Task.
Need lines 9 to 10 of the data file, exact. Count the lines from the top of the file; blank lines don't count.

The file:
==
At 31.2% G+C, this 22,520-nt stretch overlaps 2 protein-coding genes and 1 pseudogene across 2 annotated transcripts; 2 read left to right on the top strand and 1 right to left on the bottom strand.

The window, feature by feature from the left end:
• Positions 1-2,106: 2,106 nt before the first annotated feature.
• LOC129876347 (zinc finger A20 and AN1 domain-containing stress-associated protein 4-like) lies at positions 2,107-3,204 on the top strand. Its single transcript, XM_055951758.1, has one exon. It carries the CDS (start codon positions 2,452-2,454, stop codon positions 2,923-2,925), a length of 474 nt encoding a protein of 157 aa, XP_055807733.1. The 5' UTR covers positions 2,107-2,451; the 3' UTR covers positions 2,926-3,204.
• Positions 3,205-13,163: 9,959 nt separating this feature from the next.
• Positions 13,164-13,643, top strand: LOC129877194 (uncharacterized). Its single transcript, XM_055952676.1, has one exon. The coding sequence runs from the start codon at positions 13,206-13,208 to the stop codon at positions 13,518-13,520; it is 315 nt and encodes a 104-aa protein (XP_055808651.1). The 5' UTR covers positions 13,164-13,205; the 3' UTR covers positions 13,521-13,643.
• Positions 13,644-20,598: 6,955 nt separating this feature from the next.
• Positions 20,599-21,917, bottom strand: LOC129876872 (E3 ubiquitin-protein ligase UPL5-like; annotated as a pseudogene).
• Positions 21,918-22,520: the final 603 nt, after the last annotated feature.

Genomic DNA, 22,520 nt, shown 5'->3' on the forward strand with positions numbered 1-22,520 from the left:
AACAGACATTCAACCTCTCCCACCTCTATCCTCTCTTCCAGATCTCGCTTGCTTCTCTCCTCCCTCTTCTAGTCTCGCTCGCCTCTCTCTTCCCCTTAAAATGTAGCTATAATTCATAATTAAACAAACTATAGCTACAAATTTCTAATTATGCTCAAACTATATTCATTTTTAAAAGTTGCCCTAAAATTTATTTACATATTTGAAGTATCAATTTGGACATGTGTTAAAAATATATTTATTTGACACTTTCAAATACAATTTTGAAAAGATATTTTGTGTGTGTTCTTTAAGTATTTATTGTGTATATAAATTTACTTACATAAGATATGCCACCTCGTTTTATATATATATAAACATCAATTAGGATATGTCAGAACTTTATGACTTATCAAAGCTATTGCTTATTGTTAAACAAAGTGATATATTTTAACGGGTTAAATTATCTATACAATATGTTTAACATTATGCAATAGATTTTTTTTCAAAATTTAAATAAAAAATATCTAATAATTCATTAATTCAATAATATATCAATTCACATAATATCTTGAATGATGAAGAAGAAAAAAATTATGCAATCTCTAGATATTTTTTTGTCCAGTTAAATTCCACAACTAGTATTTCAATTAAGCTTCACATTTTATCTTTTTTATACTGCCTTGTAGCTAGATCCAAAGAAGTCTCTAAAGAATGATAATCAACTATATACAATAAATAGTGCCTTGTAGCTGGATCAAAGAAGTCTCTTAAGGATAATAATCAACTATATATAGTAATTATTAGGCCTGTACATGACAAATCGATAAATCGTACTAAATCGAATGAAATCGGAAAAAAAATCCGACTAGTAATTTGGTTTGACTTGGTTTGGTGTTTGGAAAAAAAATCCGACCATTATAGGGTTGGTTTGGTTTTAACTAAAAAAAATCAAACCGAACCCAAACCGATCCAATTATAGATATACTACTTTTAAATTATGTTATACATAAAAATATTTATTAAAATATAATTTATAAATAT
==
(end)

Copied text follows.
• Positions 21,918-22,520: the final 603 nt, after the last annotated feature.

Genomic DNA, 22,520 nt, shown 5'->3' on the forward strand with positions numbered 1-22,520 from the left: